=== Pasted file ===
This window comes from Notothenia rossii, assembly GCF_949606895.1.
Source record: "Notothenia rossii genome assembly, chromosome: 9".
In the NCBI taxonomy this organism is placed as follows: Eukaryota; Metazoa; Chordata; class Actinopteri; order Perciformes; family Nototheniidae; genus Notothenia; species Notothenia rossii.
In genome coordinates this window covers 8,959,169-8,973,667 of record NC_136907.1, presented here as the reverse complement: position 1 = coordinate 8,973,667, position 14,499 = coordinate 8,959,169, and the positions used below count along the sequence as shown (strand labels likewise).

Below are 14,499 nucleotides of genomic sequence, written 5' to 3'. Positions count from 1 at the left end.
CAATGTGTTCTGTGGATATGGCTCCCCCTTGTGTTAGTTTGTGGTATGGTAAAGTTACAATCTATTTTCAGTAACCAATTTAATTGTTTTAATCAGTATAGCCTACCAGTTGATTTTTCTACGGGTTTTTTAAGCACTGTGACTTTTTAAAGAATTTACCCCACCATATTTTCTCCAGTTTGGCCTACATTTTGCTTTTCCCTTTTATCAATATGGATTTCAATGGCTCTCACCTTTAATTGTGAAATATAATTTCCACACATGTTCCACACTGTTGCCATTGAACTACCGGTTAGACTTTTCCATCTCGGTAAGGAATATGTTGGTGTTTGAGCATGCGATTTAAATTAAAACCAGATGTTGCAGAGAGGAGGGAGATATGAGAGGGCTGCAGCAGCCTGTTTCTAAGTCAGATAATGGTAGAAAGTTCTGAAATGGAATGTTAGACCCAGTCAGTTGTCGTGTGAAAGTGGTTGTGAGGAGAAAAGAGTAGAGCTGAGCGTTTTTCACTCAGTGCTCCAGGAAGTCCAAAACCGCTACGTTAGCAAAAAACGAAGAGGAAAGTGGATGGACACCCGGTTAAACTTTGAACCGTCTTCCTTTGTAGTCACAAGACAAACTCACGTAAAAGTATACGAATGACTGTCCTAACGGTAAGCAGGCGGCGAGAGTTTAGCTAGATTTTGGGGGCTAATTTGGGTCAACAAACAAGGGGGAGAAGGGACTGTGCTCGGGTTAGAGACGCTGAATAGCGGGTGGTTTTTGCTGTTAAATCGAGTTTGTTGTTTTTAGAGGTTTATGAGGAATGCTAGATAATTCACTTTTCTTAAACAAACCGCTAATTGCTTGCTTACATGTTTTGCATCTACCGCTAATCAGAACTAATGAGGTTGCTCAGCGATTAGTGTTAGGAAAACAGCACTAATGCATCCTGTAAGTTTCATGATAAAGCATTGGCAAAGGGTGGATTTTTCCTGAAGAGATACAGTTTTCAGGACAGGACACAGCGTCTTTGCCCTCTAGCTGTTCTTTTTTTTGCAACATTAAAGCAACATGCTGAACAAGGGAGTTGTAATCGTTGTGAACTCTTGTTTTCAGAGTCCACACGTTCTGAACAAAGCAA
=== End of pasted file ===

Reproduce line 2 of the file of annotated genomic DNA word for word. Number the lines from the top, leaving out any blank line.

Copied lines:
Source record: "Notothenia rossii genome assembly, chromosome: 9".